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Ukraine crisis poses a severe challenge for SWIFT

By Xu Wenhong | | Updated: 2022-02-27 10:02
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Photo taken on Dec 2, 2020 shows the Saint Basil's Cathedral and the Kremlin in Moscow, capital of Russia. [Photo/Xinhua]

The United States and NATO have laid bare their irresponsibility by adding fuel to the fire and intensifying tensions leading to military conflicts.

Russia will now face the harshest of sanctions imposed by the US and its allies. On Saturday the US, the UK, EU and Canada announced to limit Russian banks' access to the Society of Worldwide Interbank Financial Telecommunication system.

Removal from the SWIFT system is a very severe blow for any country, something akin to what some have called a "financial atomic strike". There have been precedents. In the past, the Democratic People's Republic of Korea and Iran were removed from SWIFT, following which their economies suffered unprecedented serious consequences.

US President Joe Biden had said on Thursday that US-Russia relations have suffered a "complete rupture", which is unprecedented. But the latest move taken by the US and its allies will not only deal a big blow to Russia's economy, but also send shock waves across the SWIFT and the whole financial market.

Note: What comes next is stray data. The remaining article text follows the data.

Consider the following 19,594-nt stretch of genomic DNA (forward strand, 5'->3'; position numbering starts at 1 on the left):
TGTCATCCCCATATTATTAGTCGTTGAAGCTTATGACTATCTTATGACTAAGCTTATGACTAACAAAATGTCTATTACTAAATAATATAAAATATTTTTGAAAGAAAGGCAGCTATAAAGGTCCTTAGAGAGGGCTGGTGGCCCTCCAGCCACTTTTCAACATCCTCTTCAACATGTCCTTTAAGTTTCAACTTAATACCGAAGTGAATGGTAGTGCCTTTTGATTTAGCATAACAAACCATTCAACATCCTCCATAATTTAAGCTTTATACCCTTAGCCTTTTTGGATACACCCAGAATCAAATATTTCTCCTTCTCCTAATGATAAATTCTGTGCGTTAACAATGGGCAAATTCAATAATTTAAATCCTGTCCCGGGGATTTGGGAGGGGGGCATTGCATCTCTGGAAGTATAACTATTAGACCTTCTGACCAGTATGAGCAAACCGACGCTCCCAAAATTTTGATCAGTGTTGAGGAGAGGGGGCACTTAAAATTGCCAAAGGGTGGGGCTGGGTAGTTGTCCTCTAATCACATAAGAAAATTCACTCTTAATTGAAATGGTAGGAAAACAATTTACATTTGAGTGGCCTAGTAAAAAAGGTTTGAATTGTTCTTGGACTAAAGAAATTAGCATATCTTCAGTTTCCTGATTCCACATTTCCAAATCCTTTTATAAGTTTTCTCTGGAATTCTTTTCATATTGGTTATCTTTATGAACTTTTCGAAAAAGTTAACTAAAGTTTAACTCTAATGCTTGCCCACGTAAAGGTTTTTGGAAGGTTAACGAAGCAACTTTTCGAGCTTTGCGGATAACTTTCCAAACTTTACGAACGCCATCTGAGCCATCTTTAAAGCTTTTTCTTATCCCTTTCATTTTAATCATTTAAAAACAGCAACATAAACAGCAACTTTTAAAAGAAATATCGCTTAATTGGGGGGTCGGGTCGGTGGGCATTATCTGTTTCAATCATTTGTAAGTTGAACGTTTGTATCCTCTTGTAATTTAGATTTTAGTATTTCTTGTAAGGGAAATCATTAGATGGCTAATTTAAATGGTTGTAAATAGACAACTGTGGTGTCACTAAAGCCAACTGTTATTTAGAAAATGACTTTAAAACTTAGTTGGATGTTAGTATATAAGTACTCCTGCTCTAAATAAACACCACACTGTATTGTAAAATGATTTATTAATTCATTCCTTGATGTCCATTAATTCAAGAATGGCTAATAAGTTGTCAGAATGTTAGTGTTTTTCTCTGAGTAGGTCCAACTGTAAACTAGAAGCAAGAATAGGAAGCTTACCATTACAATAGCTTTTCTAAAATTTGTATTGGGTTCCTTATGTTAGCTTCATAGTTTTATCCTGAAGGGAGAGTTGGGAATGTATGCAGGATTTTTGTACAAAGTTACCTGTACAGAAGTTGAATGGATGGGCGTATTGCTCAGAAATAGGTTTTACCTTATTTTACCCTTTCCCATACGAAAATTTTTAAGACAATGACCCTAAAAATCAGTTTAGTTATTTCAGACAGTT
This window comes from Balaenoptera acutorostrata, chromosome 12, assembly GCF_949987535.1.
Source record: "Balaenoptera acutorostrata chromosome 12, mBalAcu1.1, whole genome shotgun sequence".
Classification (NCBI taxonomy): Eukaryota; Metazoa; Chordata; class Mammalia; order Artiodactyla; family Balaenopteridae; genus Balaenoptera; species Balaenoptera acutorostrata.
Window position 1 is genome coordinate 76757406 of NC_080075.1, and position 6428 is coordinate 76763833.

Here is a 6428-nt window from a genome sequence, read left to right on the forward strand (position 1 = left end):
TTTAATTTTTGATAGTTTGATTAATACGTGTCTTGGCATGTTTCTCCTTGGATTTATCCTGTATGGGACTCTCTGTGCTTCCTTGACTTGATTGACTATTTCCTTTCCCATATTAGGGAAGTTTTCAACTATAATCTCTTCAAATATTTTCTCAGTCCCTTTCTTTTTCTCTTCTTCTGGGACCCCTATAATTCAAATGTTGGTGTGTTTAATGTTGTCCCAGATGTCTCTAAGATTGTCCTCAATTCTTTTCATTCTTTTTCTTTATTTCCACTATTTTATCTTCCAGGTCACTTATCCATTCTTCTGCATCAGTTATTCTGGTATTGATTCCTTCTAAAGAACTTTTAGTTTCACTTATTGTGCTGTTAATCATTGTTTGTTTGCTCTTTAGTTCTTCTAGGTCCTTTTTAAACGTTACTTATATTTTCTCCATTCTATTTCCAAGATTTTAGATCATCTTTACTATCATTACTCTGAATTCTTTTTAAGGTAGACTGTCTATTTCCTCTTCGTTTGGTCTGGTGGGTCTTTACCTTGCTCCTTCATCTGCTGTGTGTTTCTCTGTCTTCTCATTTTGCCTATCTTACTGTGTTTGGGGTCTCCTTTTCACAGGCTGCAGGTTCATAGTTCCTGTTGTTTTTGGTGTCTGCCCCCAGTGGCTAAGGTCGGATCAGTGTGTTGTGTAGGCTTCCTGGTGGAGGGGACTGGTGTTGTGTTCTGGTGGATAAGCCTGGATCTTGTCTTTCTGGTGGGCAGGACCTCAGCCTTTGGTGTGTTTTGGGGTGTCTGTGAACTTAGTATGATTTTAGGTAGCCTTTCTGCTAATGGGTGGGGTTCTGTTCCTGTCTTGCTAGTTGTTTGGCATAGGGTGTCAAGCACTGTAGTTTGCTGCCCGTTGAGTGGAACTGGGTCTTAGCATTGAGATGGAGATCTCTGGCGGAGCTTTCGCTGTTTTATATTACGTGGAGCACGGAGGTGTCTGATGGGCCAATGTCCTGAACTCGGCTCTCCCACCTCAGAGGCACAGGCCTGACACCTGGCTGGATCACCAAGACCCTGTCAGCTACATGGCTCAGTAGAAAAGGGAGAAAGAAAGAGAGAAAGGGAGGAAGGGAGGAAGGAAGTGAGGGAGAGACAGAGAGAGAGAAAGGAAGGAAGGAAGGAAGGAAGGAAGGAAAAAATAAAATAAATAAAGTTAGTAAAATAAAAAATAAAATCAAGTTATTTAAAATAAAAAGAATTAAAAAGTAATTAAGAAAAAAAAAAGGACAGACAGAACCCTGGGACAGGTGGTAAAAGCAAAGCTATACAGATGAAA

The SWIFT association is based in Brussels, and their activities are subject to relevant Belgian laws. The National Bank of Belgium plays a leading role in supervising the SWIFT's daily activities. Also, as Belgium is a member of the European Union, the association must comply with relevant EU laws. So, generally speaking, the EU has a huge say in this organization. At the EU's emergency summit on Thursday, 27 members had varying positions on whether or not to remove Russia from the system. That means, the EU members have quite different interests and economic exchanges with Russia.

Also, SWIFT's activities are overseen by a board of 25 directors, one of them from Russia. So various countries involved have quite different interests.

Besides, the consequences of removing Russia can be too serious. It will lead to the obstruction of all financial and economic activities related to Russia. Given that the European Union is Russia's largest trading partner, if Russia is hit, the EU, too, will be hurt.

Moreover, in 2015, Russia had set up a System for Transfer of Financial Messages, which can replace the SWIFT system to a certain extent.

Unless all parties concerned make efforts to restore peace, they will all end up paying heavily. And this extends to the SWIFT system as well.

The author is deputy secretary general of the One Belt One Road Center at the Chinese Academy of Social Sciences.

The views don't necessarily reflect those of China Daily.

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